I nod. "Mostly, what, the docks, and the industrial parts of the city? Azer, fire giants, and so on?"

Reswet nods. "I've been to the Merchants' District once, but only briefly, and never anywhere close enough to see the Sea."

Yes, I think this is fun. I spend 4-6 hours a week on this stuff. I'm a freak. I kind of consider the solo game to be practice for real life socialization, that's how crazy I am.

Third, this is a style of game that doesn't always work so well at the table, and the very immersive, hyper-focused variation on the style that Trollsmyth and I have developed pretty much only functions in text, as I think the above example makes fairly clear. There are a lot of little things about text that help support this style of game. It's easier to stay serious and focused for long periods of time, for one, though the biggest is probably that it's much easier to separate player and character. If you can't see how roleplaying in text could be more fun than doing it in person, you're not likely to have any interest in the kind of game we're describing.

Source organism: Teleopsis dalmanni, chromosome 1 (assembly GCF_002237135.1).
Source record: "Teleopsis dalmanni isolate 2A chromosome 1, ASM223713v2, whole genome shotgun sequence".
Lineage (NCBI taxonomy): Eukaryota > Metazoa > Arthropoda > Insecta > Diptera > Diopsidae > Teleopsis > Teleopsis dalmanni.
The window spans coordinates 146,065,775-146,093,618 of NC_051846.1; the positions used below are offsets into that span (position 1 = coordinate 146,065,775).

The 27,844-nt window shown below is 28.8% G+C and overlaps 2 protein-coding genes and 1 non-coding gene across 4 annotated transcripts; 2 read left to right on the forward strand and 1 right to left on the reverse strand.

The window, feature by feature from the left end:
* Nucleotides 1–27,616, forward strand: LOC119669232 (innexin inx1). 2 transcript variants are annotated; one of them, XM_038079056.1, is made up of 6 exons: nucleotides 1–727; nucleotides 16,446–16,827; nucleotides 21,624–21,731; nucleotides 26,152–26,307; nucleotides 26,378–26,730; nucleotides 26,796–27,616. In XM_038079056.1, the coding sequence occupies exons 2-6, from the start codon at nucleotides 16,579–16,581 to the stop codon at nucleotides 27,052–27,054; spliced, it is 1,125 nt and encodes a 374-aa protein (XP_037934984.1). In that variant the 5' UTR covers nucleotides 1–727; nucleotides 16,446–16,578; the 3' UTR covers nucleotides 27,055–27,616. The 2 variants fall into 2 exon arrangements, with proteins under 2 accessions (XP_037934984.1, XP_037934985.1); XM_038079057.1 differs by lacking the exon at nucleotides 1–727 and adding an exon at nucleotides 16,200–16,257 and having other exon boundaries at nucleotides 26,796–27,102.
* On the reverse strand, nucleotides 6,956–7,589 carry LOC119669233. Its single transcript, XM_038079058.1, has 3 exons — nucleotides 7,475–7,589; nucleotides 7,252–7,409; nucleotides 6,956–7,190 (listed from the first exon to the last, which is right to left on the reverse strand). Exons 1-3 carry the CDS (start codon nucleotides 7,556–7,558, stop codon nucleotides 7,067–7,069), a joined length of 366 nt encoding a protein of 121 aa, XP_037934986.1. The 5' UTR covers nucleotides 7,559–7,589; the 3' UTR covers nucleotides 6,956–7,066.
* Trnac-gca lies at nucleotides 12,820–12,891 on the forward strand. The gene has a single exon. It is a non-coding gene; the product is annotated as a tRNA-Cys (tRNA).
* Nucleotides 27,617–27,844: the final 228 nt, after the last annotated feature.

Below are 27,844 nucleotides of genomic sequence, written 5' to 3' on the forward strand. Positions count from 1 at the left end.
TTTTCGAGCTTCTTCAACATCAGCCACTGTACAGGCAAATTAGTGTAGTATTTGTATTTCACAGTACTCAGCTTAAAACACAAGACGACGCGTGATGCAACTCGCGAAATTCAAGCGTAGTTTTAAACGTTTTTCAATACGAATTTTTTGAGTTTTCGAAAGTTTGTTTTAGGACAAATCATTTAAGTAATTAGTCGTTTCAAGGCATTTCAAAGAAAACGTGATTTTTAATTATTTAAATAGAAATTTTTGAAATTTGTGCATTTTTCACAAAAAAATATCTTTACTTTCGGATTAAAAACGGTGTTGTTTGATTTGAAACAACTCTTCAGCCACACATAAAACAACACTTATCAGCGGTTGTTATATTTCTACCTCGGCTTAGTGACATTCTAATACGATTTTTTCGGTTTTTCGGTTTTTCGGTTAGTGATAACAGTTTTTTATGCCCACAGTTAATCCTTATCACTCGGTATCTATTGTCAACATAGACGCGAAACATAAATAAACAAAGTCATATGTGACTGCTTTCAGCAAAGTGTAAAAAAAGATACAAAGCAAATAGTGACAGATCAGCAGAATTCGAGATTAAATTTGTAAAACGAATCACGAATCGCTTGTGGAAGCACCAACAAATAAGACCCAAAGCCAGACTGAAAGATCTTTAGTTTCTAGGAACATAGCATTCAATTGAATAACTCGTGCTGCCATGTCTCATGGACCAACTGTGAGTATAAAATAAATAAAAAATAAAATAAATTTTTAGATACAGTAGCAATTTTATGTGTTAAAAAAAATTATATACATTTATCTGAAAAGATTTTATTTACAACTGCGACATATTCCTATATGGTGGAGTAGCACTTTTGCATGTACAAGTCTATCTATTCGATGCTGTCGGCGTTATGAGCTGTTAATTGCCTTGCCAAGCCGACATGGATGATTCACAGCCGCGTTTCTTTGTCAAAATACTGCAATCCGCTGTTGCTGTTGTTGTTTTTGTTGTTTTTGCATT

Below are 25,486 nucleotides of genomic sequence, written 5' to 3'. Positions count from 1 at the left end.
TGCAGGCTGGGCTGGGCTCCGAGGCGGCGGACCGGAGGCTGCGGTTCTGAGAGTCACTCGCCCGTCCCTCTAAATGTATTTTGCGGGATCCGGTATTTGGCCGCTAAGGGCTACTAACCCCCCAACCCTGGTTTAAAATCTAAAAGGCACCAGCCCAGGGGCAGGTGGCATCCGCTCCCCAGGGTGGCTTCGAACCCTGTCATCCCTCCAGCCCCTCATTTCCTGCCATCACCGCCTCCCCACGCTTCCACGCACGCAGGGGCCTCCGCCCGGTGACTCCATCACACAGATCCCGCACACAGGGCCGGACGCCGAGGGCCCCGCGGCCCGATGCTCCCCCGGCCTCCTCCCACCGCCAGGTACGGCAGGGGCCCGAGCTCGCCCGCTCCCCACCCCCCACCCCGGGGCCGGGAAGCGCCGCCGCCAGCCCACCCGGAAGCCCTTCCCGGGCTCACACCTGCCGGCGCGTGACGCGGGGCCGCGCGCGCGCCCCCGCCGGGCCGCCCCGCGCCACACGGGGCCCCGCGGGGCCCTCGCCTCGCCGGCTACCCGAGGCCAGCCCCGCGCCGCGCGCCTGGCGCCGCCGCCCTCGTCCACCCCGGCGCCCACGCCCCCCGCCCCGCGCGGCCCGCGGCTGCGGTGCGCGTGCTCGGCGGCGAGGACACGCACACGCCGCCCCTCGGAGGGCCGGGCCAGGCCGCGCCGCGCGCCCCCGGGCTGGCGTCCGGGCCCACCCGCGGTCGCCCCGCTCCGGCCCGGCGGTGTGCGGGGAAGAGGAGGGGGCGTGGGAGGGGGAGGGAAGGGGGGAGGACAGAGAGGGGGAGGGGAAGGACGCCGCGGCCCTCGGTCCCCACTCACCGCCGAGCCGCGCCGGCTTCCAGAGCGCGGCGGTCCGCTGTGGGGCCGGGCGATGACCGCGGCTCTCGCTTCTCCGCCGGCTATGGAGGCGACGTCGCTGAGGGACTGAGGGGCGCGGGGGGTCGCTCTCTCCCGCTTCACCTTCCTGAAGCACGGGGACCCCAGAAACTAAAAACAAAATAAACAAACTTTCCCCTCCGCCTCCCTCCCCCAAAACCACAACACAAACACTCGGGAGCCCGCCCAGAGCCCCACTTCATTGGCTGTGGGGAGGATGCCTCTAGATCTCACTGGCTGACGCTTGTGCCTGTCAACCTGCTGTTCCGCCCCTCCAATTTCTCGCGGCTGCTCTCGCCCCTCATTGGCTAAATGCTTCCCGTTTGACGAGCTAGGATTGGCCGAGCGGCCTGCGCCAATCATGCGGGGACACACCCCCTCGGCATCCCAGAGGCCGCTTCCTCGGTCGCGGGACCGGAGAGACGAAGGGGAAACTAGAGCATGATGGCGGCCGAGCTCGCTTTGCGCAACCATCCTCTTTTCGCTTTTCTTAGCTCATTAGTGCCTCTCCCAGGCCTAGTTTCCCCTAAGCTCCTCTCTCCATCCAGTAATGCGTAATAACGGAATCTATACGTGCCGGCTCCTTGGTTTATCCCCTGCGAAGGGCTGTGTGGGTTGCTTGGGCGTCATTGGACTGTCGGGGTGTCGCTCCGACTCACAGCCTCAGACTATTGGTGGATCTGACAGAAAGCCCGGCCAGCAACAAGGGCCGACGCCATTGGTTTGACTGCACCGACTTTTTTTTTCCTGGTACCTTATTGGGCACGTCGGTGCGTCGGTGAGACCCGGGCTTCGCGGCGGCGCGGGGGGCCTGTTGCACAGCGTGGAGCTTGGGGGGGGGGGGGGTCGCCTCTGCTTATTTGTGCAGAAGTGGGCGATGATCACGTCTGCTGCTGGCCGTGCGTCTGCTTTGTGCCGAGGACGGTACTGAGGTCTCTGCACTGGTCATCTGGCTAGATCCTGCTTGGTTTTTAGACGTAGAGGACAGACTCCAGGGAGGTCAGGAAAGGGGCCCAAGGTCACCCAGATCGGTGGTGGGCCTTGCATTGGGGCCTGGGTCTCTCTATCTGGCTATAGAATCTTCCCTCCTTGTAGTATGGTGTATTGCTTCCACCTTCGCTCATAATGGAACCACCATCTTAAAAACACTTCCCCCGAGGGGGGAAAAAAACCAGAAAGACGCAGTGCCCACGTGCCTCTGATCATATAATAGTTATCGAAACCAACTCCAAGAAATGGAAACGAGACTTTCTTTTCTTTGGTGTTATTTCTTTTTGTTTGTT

There are a lot of games that could be described as focused on "social interaction" that would handle social mechanics fairly well, or even require such critters. For instance, the phrase might describe a game that was mostly about politics -- talking to people to get them to do things. There's no reason it couldn't apply to a game that was played at the table with more than one player. If you've got more than one player, you've got varying levels of interest in all the activities of the game, including talking to people, and at the table you're going to have different comfort levels with "talking in character" and otherwise exercising your social mojo.

In such a game, I'd probably want my players to have some social mechanics at their disposal. Probably not "you roll and the king agrees," but certainly something like D&D's reaction mechanics, reputation mechanics, perhaps rules to allow players to gather "dirt" on their foes with dice rolls, that sort of thing. In that kind of game, the game would be "what do we want, who can give it to us, and how do we push or pull them into doing what we want?" Playing out how that happens wouldn't be crucial.